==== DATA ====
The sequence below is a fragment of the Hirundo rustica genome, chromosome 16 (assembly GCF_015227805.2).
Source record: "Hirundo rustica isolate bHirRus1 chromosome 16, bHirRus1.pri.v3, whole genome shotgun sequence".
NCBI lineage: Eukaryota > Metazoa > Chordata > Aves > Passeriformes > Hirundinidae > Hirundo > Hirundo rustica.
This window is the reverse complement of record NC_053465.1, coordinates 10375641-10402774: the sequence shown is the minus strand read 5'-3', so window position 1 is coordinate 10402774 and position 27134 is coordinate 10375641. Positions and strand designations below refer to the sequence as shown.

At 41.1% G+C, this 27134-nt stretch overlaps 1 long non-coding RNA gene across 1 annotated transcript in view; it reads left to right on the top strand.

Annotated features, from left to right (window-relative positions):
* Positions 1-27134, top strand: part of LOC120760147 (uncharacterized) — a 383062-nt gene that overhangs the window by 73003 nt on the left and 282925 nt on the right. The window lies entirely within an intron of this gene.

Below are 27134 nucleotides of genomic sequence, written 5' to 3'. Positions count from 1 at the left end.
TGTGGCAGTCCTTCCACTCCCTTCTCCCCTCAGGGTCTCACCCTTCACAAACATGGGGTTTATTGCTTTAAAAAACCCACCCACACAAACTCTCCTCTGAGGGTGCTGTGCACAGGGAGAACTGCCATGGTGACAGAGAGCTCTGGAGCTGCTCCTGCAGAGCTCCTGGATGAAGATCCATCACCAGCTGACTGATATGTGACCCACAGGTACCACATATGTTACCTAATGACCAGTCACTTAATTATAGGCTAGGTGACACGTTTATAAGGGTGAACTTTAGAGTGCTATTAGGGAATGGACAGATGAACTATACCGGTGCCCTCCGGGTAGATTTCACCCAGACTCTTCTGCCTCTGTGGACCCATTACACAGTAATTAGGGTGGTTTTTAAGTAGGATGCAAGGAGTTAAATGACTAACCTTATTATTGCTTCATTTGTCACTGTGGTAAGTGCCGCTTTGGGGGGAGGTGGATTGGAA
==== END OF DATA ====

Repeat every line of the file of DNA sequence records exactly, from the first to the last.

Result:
The sequence below is a fragment of the Hirundo rustica genome, chromosome 16 (assembly GCF_015227805.2).
Source record: "Hirundo rustica isolate bHirRus1 chromosome 16, bHirRus1.pri.v3, whole genome shotgun sequence".
NCBI lineage: Eukaryota > Metazoa > Chordata > Aves > Passeriformes > Hirundinidae > Hirundo > Hirundo rustica.
This window is the reverse complement of record NC_053465.1, coordinates 10375641-10402774: the sequence shown is the minus strand read 5'-3', so window position 1 is coordinate 10402774 and position 27134 is coordinate 10375641. Positions and strand designations below refer to the sequence as shown.

At 41.1% G+C, this 27134-nt stretch overlaps 1 long non-coding RNA gene across 1 annotated transcript in view; it reads left to right on the top strand.

Annotated features, from left to right (window-relative positions):
* Positions 1-27134, top strand: part of LOC120760147 (uncharacterized) — a 383062-nt gene that overhangs the window by 73003 nt on the left and 282925 nt on the right. The window lies entirely within an intron of this gene.

Below are 27134 nucleotides of genomic sequence, written 5' to 3'. Positions count from 1 at the left end.
TGTGGCAGTCCTTCCACTCCCTTCTCCCCTCAGGGTCTCACCCTTCACAAACATGGGGTTTATTGCTTTAAAAAACCCACCCACACAAACTCTCCTCTGAGGGTGCTGTGCACAGGGAGAACTGCCATGGTGACAGAGAGCTCTGGAGCTGCTCCTGCAGAGCTCCTGGATGAAGATCCATCACCAGCTGACTGATATGTGACCCACAGGTACCACATATGTTACCTAATGACCAGTCACTTAATTATAGGCTAGGTGACACGTTTATAAGGGTGAACTTTAGAGTGCTATTAGGGAATGGACAGATGAACTATACCGGTGCCCTCCGGGTAGATTTCACCCAGACTCTTCTGCCTCTGTGGACCCATTACACAGTAATTAGGGTGGTTTTTAAGTAGGATGCAAGGAGTTAAATGACTAACCTTATTATTGCTTCATTTGTCACTGTGGTAAGTGCCGCTTTGGGGGGAGGTGGATTGGAA